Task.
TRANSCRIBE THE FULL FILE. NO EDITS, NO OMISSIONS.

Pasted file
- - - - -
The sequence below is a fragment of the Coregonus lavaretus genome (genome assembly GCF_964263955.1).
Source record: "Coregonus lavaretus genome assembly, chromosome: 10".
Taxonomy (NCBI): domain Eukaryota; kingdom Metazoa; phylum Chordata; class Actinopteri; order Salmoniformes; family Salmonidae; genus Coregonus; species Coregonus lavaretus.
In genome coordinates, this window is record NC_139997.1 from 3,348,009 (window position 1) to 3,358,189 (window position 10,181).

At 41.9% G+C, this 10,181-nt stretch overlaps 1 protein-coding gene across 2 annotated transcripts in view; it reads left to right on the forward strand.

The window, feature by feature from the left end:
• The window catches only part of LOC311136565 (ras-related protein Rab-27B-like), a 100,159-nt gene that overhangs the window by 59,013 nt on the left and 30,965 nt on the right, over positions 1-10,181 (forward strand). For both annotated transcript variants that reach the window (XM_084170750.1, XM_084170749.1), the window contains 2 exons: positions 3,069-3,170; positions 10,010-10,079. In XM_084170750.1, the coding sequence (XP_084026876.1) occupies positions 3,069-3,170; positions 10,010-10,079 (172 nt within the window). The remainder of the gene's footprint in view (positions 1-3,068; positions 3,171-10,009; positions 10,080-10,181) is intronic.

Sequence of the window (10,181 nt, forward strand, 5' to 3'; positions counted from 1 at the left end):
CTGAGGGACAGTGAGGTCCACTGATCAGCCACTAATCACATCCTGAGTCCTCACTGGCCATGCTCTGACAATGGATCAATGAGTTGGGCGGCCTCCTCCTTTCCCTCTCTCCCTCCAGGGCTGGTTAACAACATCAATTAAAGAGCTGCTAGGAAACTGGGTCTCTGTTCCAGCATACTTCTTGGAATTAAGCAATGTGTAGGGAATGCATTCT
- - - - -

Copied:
The sequence below is a fragment of the Coregonus lavaretus genome (genome assembly GCF_964263955.1).
Source record: "Coregonus lavaretus genome assembly, chromosome: 10".
Taxonomy (NCBI): domain Eukaryota; kingdom Metazoa; phylum Chordata; class Actinopteri; order Salmoniformes; family Salmonidae; genus Coregonus; species Coregonus lavaretus.
In genome coordinates, this window is record NC_139997.1 from 3,348,009 (window position 1) to 3,358,189 (window position 10,181).

At 41.9% G+C, this 10,181-nt stretch overlaps 1 protein-coding gene across 2 annotated transcripts in view; it reads left to right on the forward strand.

The window, feature by feature from the left end:
• The window catches only part of LOC311136565 (ras-related protein Rab-27B-like), a 100,159-nt gene that overhangs the window by 59,013 nt on the left and 30,965 nt on the right, over positions 1-10,181 (forward strand). For both annotated transcript variants that reach the window (XM_084170750.1, XM_084170749.1), the window contains 2 exons: positions 3,069-3,170; positions 10,010-10,079. In XM_084170750.1, the coding sequence (XP_084026876.1) occupies positions 3,069-3,170; positions 10,010-10,079 (172 nt within the window). The remainder of the gene's footprint in view (positions 1-3,068; positions 3,171-10,009; positions 10,080-10,181) is intronic.

Sequence of the window (10,181 nt, forward strand, 5' to 3'; positions counted from 1 at the left end):
CTGAGGGACAGTGAGGTCCACTGATCAGCCACTAATCACATCCTGAGTCCTCACTGGCCATGCTCTGACAATGGATCAATGAGTTGGGCGGCCTCCTCCTTTCCCTCTCTCCCTCCAGGGCTGGTTAACAACATCAATTAAAGAGCTGCTAGGAAACTGGGTCTCTGTTCCAGCATACTTCTTGGAATTAAGCAATGTGTAGGGAATGCATTCT